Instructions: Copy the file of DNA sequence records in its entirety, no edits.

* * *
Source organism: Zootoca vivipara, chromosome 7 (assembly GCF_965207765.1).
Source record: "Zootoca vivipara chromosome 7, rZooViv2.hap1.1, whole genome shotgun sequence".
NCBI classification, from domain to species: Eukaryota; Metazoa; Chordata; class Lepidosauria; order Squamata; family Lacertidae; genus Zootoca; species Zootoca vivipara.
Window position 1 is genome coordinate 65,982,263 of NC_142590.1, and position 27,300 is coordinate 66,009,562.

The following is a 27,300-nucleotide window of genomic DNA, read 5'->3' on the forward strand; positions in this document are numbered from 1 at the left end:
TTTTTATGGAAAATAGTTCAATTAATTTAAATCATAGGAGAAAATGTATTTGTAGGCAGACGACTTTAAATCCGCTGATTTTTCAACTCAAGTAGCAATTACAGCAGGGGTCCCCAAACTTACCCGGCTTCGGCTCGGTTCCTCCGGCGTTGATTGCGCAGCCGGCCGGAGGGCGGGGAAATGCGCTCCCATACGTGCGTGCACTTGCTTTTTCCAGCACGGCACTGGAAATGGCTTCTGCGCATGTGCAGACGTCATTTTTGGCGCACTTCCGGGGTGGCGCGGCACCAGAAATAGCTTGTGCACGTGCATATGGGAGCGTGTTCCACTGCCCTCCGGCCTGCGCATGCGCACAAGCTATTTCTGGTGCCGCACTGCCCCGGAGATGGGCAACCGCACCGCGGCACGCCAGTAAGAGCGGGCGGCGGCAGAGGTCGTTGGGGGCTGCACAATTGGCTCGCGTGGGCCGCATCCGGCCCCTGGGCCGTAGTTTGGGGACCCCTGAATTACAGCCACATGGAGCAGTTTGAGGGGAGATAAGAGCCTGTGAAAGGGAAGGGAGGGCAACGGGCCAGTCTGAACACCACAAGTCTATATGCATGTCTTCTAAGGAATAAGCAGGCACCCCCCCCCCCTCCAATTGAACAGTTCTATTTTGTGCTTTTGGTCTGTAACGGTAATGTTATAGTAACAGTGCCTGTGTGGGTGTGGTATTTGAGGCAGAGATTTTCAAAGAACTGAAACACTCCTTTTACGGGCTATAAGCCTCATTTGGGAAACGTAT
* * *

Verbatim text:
Source organism: Zootoca vivipara, chromosome 7 (assembly GCF_965207765.1).
Source record: "Zootoca vivipara chromosome 7, rZooViv2.hap1.1, whole genome shotgun sequence".
NCBI classification, from domain to species: Eukaryota; Metazoa; Chordata; class Lepidosauria; order Squamata; family Lacertidae; genus Zootoca; species Zootoca vivipara.
Window position 1 is genome coordinate 65,982,263 of NC_142590.1, and position 27,300 is coordinate 66,009,562.

The following is a 27,300-nucleotide window of genomic DNA, read 5'->3' on the forward strand; positions in this document are numbered from 1 at the left end:
TTTTTATGGAAAATAGTTCAATTAATTTAAATCATAGGAGAAAATGTATTTGTAGGCAGACGACTTTAAATCCGCTGATTTTTCAACTCAAGTAGCAATTACAGCAGGGGTCCCCAAACTTACCCGGCTTCGGCTCGGTTCCTCCGGCGTTGATTGCGCAGCCGGCCGGAGGGCGGGGAAATGCGCTCCCATACGTGCGTGCACTTGCTTTTTCCAGCACGGCACTGGAAATGGCTTCTGCGCATGTGCAGACGTCATTTTTGGCGCACTTCCGGGGTGGCGCGGCACCAGAAATAGCTTGTGCACGTGCATATGGGAGCGTGTTCCACTGCCCTCCGGCCTGCGCATGCGCACAAGCTATTTCTGGTGCCGCACTGCCCCGGAGATGGGCAACCGCACCGCGGCACGCCAGTAAGAGCGGGCGGCGGCAGAGGTCGTTGGGGGCTGCACAATTGGCTCGCGTGGGCCGCATCCGGCCCCTGGGCCGTAGTTTGGGGACCCCTGAATTACAGCCACATGGAGCAGTTTGAGGGGAGATAAGAGCCTGTGAAAGGGAAGGGAGGGCAACGGGCCAGTCTGAACACCACAAGTCTATATGCATGTCTTCTAAGGAATAAGCAGGCACCCCCCCCCCCTCCAATTGAACAGTTCTATTTTGTGCTTTTGGTCTGTAACGGTAATGTTATAGTAACAGTGCCTGTGTGGGTGTGGTATTTGAGGCAGAGATTTTCAAAGAACTGAAACACTCCTTTTACGGGCTATAAGCCTCATTTGGGAAACGTAT